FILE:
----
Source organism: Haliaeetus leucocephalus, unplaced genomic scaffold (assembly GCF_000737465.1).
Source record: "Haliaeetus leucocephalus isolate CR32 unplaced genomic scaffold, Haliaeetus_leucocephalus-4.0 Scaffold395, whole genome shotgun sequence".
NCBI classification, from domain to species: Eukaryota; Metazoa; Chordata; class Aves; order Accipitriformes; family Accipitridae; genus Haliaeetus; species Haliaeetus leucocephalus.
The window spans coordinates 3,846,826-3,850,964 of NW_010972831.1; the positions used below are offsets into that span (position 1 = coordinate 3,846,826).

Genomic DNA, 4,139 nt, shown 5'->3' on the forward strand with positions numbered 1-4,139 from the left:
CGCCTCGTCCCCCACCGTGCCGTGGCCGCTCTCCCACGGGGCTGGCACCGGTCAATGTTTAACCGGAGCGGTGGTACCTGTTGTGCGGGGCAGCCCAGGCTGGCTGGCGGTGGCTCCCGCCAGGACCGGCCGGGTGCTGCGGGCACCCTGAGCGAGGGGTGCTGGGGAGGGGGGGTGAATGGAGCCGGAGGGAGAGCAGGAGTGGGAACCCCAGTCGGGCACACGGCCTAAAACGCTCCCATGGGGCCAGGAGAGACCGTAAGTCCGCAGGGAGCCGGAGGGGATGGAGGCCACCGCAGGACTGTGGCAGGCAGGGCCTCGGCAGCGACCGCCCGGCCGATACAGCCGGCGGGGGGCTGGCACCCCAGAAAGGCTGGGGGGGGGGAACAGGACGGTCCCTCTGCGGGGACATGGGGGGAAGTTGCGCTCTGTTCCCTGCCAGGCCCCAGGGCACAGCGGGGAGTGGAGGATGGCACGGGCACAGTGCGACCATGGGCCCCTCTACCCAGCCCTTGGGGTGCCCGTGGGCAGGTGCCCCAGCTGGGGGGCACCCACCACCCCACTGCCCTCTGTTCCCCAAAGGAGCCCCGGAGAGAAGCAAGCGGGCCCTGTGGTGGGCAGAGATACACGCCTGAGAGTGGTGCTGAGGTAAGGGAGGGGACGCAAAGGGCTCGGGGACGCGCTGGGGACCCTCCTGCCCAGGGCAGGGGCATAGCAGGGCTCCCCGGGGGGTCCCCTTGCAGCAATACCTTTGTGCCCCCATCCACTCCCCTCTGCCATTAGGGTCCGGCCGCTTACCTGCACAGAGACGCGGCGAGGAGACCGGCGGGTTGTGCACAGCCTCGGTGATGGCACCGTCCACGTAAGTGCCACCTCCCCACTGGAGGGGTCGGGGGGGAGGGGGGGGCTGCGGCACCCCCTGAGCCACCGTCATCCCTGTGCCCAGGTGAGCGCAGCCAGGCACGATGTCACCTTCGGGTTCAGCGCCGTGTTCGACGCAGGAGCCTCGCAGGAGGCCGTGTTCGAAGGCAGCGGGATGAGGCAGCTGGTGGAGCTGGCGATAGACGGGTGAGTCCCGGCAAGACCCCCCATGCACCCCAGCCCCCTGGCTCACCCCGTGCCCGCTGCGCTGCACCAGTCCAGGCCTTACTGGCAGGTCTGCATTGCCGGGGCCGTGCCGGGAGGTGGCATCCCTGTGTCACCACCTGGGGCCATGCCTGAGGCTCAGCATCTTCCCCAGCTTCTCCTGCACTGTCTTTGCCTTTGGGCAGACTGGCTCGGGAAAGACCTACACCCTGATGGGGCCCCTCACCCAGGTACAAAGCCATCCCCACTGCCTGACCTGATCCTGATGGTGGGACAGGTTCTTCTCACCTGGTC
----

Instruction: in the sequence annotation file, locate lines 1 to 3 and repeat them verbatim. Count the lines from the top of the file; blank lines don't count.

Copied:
Source organism: Haliaeetus leucocephalus, unplaced genomic scaffold (assembly GCF_000737465.1).
Source record: "Haliaeetus leucocephalus isolate CR32 unplaced genomic scaffold, Haliaeetus_leucocephalus-4.0 Scaffold395, whole genome shotgun sequence".
NCBI classification, from domain to species: Eukaryota; Metazoa; Chordata; class Aves; order Accipitriformes; family Accipitridae; genus Haliaeetus; species Haliaeetus leucocephalus.